HOU 5, MIN 2: Rough Opener, Strong Stewart Homecoming
Image courtesy of Troy Taormina, USA TodaySnapshot (chart via FanGraphs)
May: 18 Game Score, 1.0 IP, 5 H, 4 R, 4 ER, 0 K, 0 BB, 69.2% strikes (18 of 26 pitches)
Home Runs: Polanco (4)
Multi-Hit Games: Grossman (2-for-3)
WPA of 0.1 or higher: Grossman (.154), Stewart (.101)
WPA of -0.1 or lower: May -0.302
The Sample Size is just two, so making any grand statements about the Opener concept at this point would be silly. The “Openers” have been non-good, but the young pitchers who have come after them have been pretty solid.
Gabriel Moya gave up two, first-inning runs on Sunday. In this game, Trevor May gave up four runs in the first inning. Littell performed pretty well on Sunday, and Stewart was terrific for five innings and twice through the Astros lineup. He gave up just three hits and one walk and didn’t allow a run. He struck out three batters.
So, did they do better because of the “opener” or did they do better because when they came on in the second inning, the team was already behind and there was, at least theoretically, less pressure. Did Stewart pitch better because he now has three prior starts to learn from? Did Stewart pitch well because he was pitching at home, in front of many friends and family members? How much did pitching to Chris Gimenez help him?
Doesn’t really matter why he pitched better, if you ask me (and you probably won’t). The coaches and Stewart will sift through the data tonight and tomorrow. What matters is that he pitched really well. In those five innings, he was more economical than he has been, throwing just 73 pitches (44 strikes, 60%, still not ideal). But as much as young pitchers can learn from their rough outings, it can be equally important for them to experience some success.
YouTube video by Mike Berardino, Pioneer Press
If nothing else, there is no reason to give up on the Opener concept yet.
Aside from Stewart, the only other real positive was Robbie Grossman had a couple of hits including an RBI double. In 13 games since returning from the disabled list, Grossman has hit .342 (13-for-38). In seven games on this current road trip, he has hit .429 (9-for-21). As much as it may make sense for the Twins to move on from Grossman with newer options, he continues to be a reliable guy in taking quality at- bats. He works the counts well, and he is capable of these types of streaks. While he isn’t a great outfielder, he does make nearly all of the plays that he gets to. He is making $2 million in 2018. My guess for what he might make in 2019 would be in the $3-4 million range. For a part-time DH, part-time OF, pinch-hitting option on a team with a lot of young, inexperienced hitters in need of playing time, it might not be out of the realm of possibility to bring him back again. (Though I would still think it’s not terribly likely.)
Jorge Polanco added his fourth homer of the season in the ninth, though it was too little, too late.
On a roster that includes the reigning AL MVP (Jose Altuve), the reigning World Series MVP (George Springer) and a likely future MVP in Carlos Correa, the Astros best player this year has been third baseman Alex Bregman. In this game, he took over the MLB doubles lead from Eduardo Escobar. With three in this game, Bregman now has 46 two-baggers on the season.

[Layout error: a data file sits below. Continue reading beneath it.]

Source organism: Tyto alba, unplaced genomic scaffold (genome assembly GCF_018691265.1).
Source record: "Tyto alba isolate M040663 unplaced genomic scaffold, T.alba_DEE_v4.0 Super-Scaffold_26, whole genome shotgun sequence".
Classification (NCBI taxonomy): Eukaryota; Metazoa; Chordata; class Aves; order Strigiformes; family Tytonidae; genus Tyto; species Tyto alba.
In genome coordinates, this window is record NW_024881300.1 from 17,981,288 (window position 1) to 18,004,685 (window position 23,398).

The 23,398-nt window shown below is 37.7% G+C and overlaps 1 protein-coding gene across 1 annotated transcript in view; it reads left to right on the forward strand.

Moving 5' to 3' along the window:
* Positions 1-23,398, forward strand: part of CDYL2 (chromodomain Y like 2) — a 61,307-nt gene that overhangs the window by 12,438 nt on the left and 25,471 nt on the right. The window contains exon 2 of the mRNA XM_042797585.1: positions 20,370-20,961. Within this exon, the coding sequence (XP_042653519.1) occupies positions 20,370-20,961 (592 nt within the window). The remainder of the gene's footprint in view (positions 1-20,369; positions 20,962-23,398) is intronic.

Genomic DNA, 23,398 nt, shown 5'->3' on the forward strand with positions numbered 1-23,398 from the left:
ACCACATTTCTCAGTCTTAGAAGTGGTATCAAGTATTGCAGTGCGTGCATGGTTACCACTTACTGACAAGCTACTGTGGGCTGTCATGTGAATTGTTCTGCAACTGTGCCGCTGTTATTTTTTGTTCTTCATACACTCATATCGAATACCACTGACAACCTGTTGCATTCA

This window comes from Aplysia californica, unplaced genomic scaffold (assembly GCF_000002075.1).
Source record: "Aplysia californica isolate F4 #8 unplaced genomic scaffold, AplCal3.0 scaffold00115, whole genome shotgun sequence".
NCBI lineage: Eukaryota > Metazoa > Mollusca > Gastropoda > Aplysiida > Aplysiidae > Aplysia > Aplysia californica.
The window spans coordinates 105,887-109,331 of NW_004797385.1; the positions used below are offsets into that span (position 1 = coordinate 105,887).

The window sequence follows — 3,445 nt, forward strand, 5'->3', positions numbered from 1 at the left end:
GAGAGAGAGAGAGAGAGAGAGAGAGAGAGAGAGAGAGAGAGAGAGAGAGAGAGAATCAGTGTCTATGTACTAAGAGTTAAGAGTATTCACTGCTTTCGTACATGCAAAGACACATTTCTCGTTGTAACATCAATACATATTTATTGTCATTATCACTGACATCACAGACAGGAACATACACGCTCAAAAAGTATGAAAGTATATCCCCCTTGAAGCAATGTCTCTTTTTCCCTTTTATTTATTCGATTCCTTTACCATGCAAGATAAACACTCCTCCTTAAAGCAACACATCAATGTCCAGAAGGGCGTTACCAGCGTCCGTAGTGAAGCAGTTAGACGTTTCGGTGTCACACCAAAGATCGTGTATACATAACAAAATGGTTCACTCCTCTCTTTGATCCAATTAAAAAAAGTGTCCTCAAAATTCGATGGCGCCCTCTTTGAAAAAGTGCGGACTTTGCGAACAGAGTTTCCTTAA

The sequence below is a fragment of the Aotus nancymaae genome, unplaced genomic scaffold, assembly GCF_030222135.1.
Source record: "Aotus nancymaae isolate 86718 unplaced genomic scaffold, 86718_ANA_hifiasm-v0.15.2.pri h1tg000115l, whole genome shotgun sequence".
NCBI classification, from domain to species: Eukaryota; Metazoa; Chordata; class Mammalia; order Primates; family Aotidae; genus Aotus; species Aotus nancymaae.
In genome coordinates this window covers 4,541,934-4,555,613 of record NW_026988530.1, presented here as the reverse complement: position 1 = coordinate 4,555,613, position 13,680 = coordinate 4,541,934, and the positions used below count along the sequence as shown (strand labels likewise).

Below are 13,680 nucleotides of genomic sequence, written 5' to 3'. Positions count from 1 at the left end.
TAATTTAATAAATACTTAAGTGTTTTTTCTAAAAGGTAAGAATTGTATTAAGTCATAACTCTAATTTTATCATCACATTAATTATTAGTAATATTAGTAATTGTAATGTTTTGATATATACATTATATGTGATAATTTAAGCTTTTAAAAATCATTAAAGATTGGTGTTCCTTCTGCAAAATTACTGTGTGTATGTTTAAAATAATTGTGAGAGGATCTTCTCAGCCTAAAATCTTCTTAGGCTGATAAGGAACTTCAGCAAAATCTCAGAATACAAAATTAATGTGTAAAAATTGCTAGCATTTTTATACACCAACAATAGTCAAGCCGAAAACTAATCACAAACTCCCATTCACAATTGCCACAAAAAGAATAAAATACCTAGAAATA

Maybe the best news to come out of Houston for the Twins on Tuesday night is that Miguel Sano appears to “only” have a leg bruise. So I don’t have to type out the play-by-play, here is a view of when Sano got injured and Twins fans all over gasped, wondering aloud why we can’t have nice things (again).
Sano left the game on a cart. Fortunately, x-rays were negative, which is positive for Sano and Twins fans. Instead of likely being done for the year, he could be back in the lineup in the not-too-distant future, though they will certainly be cautious.
This is likely the first time that Sano has felt any sort of pain through his left leg, the titanium rod-filled one. Molitor noted after the game that he felt pain up and down his leg, down even to his ankle. He probably got a bit scared, I know I would, and wisely stayed off of it as a precaution. Looking at the video, his leg and knee just stopped at the bag, so if it’s truly just a bruise, it is very lucky.
While Tom has stopped doing the daily reliever pitch count chart, I figured that I would at least update you on the Twins who pitched on Tuesday. In the “Opener” role, Trevor May threw 26 pitches. Oliver Drake came in for the seventh inning and needed 19 pitches. Tyler Duffey had a very nice, tidy, nine-pitch eighth inning.
By the way, Ryan Pressly was really good for the Astros. He was throwing hard, spinning it well, and putting up numbers. But he struck out the side against the Twins in the eighth inning. He struck out the pinch-hitting Mitch Garver, Joe Mauer and Logan Forsythe. While the radar gun looked the same, Pressly appeared so much more confident on the mound. He looked smoother, more in control. In his time with the Astros, he has 22 strikeouts without issuing a walk.
Next Three Games
Wed at HOU, 7:10 pm CT: Jake Odorizzi vs. Framber Valdez
Fri vs. KC, 7:10 pm CT: TBD (meaning, Opener to go with “primary” Stephen Gonsalves)
Sat vs KC, 6:10 pm CT: Jose Berrios vs Somebody
Last Three Games
TEX 18, MIN 4: Speechless
TEX 7, MIN 4: Is Jose OK?
MIN 10, TEX 7: Tex-plosion!
HOU 4, MIN 1: Astros Take Advantage of Pivotal Polanco Error
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